Jane A. Reid, USGS Pacific Science Center
As you know, in December 2003 the United States Geological Survey (USGS), after many years and months of planning, moved into newly designed and built-out space in an abandoned gum factory in Santa Cruz, California. In what was a gum-wrapping floor and adjacent mechanical shops are now private and semi-private offices, executive offices, a reception area, seminar and conference rooms, as well as several labs and storage areas. Since we have moved in, occupants and visitors alike have exclaimed over the style of the space; the ease and comfort of the work areas; and the overall usability and friendliness.
This transformation encompassed the efforts of many people. Alex, you worked longer and harder than anyone else in making this new space a reality, and we are so pleased with the results. From the soaring ceilings, the corridor that beckons you to walk down it, the office layout including the more intricate cubicle layout that adds interest and spice to the day, to the invigorating yet calming colors, this space is amazing. This space, despite the necessary right angles does not feel structured; it feels natural and organic.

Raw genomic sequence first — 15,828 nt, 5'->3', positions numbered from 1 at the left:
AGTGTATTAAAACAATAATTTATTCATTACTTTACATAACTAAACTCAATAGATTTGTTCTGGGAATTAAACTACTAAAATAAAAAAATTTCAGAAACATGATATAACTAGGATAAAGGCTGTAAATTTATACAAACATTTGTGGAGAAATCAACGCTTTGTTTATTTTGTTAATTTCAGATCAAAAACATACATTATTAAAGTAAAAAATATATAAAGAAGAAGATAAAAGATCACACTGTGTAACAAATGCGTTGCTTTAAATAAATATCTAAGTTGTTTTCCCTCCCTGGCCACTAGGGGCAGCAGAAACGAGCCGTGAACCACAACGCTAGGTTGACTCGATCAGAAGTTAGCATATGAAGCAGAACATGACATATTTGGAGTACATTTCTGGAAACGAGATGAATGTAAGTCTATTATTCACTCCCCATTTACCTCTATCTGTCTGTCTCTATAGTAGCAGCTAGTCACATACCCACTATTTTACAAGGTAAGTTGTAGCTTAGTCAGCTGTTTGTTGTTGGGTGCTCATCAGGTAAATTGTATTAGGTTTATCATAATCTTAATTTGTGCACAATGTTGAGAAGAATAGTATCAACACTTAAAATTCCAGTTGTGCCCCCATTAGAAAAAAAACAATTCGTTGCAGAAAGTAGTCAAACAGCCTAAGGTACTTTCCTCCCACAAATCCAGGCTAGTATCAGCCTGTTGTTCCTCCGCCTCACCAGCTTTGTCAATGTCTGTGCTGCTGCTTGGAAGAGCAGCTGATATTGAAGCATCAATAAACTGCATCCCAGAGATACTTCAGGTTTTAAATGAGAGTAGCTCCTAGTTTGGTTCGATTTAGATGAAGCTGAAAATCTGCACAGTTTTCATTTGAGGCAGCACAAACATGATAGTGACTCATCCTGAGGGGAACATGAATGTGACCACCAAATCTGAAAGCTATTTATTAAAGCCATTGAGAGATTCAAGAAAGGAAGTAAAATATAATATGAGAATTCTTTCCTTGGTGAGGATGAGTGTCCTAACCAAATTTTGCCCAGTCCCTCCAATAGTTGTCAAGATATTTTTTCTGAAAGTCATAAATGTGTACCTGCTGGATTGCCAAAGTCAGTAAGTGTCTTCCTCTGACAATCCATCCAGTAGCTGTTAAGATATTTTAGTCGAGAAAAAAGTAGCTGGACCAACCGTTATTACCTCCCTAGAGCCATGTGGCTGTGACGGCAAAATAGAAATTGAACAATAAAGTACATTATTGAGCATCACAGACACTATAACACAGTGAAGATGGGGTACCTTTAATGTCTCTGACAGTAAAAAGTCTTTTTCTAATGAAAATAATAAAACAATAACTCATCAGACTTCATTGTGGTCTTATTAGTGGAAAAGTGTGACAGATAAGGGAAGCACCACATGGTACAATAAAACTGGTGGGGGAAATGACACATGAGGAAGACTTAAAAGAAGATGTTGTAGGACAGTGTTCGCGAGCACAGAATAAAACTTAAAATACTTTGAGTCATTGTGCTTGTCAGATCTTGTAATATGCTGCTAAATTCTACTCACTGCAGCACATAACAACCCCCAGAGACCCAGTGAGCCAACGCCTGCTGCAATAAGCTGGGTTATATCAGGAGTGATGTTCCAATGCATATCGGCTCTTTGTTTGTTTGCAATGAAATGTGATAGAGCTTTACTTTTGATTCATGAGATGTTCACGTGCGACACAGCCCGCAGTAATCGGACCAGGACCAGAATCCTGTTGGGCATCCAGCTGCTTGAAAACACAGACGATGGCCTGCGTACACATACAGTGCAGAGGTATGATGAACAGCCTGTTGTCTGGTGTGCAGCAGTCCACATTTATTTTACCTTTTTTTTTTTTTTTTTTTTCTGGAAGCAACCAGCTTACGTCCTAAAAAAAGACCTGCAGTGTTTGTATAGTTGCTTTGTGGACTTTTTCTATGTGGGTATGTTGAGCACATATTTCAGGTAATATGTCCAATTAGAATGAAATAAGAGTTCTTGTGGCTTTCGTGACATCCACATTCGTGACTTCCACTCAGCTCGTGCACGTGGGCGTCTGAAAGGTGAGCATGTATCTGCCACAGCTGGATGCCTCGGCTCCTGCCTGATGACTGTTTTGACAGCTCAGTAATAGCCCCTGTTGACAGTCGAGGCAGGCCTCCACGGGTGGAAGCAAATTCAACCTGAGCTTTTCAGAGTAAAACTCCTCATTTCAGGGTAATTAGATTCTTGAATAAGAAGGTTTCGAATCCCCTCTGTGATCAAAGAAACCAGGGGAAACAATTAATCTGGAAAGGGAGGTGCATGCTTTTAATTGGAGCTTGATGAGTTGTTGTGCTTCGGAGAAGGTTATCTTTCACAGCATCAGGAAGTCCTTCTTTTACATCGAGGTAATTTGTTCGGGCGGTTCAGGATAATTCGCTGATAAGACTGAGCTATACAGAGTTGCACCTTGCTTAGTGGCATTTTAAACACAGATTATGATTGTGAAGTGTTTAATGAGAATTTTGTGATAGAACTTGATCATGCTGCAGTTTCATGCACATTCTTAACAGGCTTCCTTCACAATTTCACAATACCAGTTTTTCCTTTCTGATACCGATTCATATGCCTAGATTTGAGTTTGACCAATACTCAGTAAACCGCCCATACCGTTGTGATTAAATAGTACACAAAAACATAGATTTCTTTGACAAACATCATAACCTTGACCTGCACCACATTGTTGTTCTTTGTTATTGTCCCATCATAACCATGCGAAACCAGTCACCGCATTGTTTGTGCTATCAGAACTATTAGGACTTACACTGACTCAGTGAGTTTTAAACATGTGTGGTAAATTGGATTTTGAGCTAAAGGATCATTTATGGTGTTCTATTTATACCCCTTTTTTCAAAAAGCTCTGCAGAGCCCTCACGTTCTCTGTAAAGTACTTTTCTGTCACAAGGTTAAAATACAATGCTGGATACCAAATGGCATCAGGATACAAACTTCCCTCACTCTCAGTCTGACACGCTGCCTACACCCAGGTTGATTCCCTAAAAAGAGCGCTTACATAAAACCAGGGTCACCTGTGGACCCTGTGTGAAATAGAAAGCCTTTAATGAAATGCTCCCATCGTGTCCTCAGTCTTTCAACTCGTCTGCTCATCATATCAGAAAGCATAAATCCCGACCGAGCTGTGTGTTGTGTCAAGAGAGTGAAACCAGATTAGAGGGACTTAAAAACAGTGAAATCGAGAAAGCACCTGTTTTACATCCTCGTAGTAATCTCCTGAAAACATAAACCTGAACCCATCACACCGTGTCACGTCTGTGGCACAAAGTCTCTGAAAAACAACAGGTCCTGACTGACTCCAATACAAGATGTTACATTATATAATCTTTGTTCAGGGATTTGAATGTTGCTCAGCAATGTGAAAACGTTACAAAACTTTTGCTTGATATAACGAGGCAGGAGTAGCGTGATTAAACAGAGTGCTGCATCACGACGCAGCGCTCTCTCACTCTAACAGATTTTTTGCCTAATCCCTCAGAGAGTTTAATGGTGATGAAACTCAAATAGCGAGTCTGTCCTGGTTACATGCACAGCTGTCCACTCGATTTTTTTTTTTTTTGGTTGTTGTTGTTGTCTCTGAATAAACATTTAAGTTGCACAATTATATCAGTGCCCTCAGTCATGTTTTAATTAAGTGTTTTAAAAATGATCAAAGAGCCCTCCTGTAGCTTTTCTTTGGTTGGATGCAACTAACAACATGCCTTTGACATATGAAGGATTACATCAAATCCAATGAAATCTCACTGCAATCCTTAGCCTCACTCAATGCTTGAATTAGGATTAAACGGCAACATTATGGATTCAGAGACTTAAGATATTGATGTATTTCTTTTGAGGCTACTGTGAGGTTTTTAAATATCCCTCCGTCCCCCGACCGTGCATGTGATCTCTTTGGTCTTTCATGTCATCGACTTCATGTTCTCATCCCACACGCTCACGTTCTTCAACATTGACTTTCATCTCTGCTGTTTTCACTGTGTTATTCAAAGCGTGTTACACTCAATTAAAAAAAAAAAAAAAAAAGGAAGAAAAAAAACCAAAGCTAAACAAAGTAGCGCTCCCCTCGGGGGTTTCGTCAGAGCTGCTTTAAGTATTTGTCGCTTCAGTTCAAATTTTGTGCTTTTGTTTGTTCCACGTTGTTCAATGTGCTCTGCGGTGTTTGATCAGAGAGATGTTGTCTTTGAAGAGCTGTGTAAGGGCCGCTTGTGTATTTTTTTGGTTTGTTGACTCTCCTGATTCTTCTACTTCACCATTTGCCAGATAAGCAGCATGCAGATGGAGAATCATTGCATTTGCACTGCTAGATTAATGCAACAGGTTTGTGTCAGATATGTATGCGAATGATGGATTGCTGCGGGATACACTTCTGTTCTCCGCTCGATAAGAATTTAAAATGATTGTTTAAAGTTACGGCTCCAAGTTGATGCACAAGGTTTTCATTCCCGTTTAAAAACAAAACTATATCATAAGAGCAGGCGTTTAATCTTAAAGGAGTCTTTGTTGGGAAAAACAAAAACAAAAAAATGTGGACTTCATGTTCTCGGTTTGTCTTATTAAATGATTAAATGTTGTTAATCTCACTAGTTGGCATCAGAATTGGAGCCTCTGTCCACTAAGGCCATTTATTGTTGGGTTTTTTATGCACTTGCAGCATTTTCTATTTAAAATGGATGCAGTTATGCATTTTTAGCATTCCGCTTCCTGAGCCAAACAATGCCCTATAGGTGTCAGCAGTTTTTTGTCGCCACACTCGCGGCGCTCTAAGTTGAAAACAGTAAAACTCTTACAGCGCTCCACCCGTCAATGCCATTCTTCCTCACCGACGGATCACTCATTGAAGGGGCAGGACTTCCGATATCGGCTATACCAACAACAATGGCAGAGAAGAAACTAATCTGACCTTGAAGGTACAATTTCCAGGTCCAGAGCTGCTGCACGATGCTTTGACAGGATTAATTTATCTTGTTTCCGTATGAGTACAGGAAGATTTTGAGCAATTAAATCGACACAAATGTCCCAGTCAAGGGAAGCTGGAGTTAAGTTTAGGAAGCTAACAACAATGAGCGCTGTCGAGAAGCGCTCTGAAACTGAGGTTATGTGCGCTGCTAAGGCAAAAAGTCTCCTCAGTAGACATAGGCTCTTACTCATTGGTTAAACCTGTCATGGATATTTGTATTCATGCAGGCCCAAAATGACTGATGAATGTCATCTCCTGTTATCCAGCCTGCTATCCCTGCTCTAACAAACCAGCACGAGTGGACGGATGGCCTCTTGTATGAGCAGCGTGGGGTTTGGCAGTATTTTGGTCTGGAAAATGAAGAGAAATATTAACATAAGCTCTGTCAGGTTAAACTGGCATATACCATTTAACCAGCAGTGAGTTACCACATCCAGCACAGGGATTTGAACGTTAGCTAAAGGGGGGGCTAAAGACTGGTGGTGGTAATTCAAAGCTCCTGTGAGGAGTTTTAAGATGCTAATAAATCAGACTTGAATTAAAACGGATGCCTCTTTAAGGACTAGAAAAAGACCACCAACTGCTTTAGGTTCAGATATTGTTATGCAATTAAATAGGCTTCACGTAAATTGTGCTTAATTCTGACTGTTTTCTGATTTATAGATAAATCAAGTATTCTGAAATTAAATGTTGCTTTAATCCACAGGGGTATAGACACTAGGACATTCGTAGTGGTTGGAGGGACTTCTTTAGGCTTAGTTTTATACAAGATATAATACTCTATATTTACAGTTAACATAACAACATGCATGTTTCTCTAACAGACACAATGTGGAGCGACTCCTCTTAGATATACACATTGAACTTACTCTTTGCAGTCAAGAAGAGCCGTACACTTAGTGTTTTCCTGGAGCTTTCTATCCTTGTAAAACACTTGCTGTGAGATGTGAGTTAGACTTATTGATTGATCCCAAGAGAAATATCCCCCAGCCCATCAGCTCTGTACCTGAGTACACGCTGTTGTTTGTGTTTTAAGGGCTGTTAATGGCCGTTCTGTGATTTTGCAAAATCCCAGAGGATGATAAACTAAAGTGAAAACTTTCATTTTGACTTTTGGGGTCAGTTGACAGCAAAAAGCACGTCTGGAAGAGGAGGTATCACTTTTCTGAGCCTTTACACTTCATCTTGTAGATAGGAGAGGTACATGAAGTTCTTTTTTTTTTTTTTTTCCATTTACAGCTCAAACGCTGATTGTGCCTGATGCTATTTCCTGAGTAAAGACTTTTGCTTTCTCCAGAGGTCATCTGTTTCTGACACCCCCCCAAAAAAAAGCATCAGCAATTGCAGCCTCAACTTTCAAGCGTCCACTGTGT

You integrated our needs and our desires into the reality of this building, suggesting ideas we would have never thought of. Your sense of style, your understanding of how to emphasize the plusses while minimizing the negative aspects of the 4 building makes this space special. Your company has more to do with the success of this space than any other.
Folks here are working more and harder now; our compadres at other sites are jealous, and local visitors are thrilled to see that what was a bit of a white elephant become a wonderful, stimulating space.
Thank you, Alex and Shelley. We’re so happy, and we all look forward to whatever we may do together in the future.